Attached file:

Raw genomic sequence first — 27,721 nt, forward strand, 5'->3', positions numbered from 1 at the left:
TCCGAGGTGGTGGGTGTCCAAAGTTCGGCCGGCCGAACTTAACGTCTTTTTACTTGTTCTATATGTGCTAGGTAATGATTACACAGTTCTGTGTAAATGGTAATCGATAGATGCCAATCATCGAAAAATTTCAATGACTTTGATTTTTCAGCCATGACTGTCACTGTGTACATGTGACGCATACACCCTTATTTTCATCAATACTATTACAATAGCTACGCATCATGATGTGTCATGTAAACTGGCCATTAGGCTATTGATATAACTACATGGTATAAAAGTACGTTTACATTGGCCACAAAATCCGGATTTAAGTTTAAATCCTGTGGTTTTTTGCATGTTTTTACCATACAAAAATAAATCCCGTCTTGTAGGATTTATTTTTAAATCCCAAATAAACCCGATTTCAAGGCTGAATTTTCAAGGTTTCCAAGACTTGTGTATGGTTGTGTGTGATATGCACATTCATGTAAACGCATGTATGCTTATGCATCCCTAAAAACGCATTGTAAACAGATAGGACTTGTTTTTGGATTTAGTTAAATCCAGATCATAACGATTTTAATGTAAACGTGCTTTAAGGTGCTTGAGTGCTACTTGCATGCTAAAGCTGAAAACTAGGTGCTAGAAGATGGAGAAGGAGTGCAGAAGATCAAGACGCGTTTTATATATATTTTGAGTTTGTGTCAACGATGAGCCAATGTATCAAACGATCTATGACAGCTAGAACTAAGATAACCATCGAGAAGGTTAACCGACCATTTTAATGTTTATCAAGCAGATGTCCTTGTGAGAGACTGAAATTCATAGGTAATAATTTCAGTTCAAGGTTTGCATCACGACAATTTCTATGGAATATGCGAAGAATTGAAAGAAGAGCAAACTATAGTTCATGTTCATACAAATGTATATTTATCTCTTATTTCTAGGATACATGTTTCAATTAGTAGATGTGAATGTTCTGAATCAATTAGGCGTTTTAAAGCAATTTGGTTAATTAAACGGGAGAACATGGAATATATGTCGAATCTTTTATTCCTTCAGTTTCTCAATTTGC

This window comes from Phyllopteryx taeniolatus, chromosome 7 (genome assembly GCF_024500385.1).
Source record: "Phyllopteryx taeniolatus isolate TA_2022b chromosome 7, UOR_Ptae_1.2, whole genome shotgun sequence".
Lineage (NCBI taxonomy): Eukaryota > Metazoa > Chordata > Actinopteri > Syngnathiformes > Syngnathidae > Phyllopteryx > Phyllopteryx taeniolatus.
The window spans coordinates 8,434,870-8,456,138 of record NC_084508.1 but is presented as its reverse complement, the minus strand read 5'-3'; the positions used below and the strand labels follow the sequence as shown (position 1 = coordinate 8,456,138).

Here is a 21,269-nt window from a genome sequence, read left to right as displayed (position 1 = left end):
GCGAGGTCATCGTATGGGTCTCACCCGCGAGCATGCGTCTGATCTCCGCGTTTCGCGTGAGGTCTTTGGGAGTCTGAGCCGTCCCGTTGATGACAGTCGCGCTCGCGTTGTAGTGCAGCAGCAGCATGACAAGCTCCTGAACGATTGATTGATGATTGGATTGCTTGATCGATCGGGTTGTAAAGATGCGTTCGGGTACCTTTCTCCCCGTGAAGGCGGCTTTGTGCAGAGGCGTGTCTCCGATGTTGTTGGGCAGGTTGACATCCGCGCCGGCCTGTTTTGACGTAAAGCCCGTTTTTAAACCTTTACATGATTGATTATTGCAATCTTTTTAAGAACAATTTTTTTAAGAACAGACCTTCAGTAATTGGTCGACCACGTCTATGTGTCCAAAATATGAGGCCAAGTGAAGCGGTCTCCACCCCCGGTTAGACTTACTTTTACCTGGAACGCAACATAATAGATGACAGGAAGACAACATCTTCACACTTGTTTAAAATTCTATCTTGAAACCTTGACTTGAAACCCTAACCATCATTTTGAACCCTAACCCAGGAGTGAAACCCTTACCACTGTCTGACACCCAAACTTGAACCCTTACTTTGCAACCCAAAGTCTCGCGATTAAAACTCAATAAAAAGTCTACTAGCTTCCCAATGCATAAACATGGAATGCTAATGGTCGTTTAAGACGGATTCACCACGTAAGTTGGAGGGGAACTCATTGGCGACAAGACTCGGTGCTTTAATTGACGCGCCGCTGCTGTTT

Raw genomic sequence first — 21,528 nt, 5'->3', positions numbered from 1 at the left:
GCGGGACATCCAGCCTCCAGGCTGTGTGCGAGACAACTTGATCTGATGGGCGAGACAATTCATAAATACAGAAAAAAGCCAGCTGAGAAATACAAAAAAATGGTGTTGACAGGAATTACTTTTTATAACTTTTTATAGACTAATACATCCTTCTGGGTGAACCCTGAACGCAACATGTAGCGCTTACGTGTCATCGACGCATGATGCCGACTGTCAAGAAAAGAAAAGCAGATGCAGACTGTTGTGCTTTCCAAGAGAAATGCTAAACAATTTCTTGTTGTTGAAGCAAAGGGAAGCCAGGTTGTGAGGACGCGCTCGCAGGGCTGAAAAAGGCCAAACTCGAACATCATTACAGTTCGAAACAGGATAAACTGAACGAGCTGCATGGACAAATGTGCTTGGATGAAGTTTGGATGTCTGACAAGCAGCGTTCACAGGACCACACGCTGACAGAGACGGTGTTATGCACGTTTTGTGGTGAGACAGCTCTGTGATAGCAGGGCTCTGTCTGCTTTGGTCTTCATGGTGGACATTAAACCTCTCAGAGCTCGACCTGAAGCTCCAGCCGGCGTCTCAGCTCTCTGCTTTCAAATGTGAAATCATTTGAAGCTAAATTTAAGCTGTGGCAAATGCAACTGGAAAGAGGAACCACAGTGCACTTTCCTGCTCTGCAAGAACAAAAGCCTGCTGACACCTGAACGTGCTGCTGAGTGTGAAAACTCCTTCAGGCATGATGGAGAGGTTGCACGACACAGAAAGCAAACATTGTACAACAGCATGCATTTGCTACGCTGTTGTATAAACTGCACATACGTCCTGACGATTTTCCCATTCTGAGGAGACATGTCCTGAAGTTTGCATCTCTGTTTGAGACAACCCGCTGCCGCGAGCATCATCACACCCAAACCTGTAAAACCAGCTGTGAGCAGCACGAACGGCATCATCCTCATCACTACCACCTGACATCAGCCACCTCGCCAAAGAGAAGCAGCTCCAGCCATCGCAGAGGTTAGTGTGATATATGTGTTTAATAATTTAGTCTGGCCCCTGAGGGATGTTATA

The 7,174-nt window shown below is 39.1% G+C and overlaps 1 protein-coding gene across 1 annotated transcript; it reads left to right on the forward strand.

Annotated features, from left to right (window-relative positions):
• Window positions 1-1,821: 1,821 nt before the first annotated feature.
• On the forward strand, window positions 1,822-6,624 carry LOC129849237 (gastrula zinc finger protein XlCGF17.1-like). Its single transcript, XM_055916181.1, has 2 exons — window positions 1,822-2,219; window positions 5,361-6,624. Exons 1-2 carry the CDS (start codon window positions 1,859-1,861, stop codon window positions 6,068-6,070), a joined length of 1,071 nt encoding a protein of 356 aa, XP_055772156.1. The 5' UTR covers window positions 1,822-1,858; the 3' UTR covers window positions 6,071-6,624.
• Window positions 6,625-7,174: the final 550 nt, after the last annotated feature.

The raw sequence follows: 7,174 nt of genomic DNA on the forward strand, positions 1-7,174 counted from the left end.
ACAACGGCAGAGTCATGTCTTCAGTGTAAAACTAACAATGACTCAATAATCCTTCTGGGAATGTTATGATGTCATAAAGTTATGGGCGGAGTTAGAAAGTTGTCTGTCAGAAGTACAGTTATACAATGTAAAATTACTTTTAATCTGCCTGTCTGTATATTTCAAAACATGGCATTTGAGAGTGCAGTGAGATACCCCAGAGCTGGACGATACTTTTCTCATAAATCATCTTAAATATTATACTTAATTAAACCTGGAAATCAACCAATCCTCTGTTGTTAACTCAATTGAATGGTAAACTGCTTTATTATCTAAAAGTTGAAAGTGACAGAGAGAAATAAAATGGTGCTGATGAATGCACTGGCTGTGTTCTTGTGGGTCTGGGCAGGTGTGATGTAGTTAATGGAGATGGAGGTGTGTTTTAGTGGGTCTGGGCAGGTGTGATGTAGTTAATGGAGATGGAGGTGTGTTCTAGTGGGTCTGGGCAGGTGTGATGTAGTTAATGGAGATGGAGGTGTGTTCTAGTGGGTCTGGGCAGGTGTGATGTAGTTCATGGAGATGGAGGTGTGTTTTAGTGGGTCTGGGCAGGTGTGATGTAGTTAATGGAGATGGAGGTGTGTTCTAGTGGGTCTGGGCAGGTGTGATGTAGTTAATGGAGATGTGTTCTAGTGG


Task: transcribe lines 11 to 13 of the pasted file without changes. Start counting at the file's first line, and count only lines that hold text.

The 7,174-nt window shown below is 39.1% G+C and overlaps 1 protein-coding gene across 1 annotated transcript; it reads left to right on the forward strand.

Annotated features, from left to right (window-relative positions):
• Window positions 1-1,821: 1,821 nt before the first annotated feature.